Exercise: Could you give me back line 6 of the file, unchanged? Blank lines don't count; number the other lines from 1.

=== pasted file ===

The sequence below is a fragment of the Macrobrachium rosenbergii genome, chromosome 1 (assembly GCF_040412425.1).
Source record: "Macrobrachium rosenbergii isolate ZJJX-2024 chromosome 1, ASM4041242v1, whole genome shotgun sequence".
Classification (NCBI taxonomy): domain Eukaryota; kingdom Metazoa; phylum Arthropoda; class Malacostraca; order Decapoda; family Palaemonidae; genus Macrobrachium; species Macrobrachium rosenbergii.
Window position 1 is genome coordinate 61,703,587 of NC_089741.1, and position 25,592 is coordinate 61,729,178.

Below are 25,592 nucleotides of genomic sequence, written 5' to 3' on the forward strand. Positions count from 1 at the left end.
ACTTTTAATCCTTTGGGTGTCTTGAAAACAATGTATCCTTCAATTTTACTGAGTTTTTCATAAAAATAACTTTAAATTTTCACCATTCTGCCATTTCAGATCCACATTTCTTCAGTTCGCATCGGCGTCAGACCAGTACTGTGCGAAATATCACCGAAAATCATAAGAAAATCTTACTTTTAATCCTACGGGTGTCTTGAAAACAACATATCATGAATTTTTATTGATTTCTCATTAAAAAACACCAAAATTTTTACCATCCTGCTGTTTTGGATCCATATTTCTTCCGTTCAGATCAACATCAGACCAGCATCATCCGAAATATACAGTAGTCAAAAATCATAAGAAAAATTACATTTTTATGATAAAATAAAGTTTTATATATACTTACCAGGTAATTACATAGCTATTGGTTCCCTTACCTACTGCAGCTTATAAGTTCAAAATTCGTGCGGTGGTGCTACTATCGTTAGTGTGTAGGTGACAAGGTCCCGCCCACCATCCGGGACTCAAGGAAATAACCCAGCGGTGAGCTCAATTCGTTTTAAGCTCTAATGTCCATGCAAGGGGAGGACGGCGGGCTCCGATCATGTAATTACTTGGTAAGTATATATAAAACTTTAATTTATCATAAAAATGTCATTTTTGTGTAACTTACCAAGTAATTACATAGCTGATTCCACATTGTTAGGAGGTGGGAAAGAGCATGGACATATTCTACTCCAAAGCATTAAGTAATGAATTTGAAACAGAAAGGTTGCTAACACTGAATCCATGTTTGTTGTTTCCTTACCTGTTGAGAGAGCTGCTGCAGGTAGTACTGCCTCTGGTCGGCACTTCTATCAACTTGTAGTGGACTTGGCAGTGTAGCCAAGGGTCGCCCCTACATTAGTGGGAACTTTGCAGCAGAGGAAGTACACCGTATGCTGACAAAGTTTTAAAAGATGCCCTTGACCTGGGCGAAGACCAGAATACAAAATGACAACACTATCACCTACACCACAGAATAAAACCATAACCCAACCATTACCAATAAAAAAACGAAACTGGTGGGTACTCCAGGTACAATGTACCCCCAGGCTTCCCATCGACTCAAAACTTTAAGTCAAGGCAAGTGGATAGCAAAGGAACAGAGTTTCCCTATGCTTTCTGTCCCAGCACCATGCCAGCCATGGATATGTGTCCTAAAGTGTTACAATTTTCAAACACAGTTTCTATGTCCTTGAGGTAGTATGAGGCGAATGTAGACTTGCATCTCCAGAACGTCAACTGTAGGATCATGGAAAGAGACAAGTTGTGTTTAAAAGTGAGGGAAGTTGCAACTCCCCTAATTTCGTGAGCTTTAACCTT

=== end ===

ACTTTTAATCCTTTGGGTGTCTTGAAAACAATGTATCCTTCAATTTTACTGAGTTTTTCATAAAAATAACTTTAAATTTTCACCATTCTGCCATTTCAGATCCACATTTCTTCAGTTCGCATCGGCGTCAGACCAGTACTGTGCGAAATATCACCGAAAATCATAAGAAAATCTTACTTTTAATCCTACGGGTGTCTTGAAAACAACATATCATGAATTTTTATTGATTTCTCATTAAAAAACACCAAAATTTTTACCATCCTGCTGTTTTGGATCCATATTTCTTCCGTTCAGATCAACATCAGACCAGCATCATCCGAAATATACAGTAGTCAAAAATCATAAGAAAAATTACATTTTTATGATAAAATAAAGTTTTATATATACTTACCAGGTAATTACATAGCTATTGGTTCCCTTACCTACTGCAGCTTATAAGTTCAAAATTCGTGCGGTGGTGCTACTATCGTTAGTGTGTAGGTGACAAGGTCCCGCCCACCATCCGGGACTCAAGGAAATAACCCAGCGGTGAGCTCAATTCGTTTTAAGCTCTAATGTCCATGCAAGGGGAGGACGGCGGGCTCCGATCATGTAATTACTTGGTAAGTATATATAAAACTTTAATTTATCATAAAAATGTCATTTTTGTGTAACTTACCAAGTAATTACATAGCTGATTCCACATTGTTAGGAGGTGGGAAAGAGCATGGACATATTCTACTCCAAAGCATTAAGTAATGAATTTGAAACAGAAAGGTTGCTAACACTGAATCCATGTTTGTTGTTTCCTTACCTGTTGAGAGAGCTGCTGCAGGTAGTACTGCCTCTGGTCGGCACTTCTATCAACTTGTAGTGGACTTGGCAGTGTAGCCAAGGGTCGCCCCTACATTAGTGGGAACTTTGCAGCAGAGGAAGTACACCGTATGCTGACAAAGTTTTAAAAGATGCCCTTGACCTGGGCGAAGACCAGAATACAAAATGACAACACTATCACCTACACCACAGAATAAAACCATAACCCAACCATTACCAATAAAAAAACGAAACTGGTGGGTACTCCAGGTACAATGTACCCCCAGGCTTCCCATCGACTCAAAACTTTAAGTCAAGGCAAGTGGATAGCAAAGGAACAGAGTTTCCCTATGCTTTCTGTCCCAGCACCATGCCAGCCATGGATATGTGTCCTAAAGTGTTACAATTTTCAAACACAGTTTCTATGTCCTTGAGGTAGTATGAGGCGAATGTAGACTTGCATCTCCAGAACGTCAACTGTAGGATCATGGAAAGAGACAAGTTGTGTTTAAAAGTGAGGGAAGTTGCAACTCCCCTAATTTCGTGAGCTTTAACCTT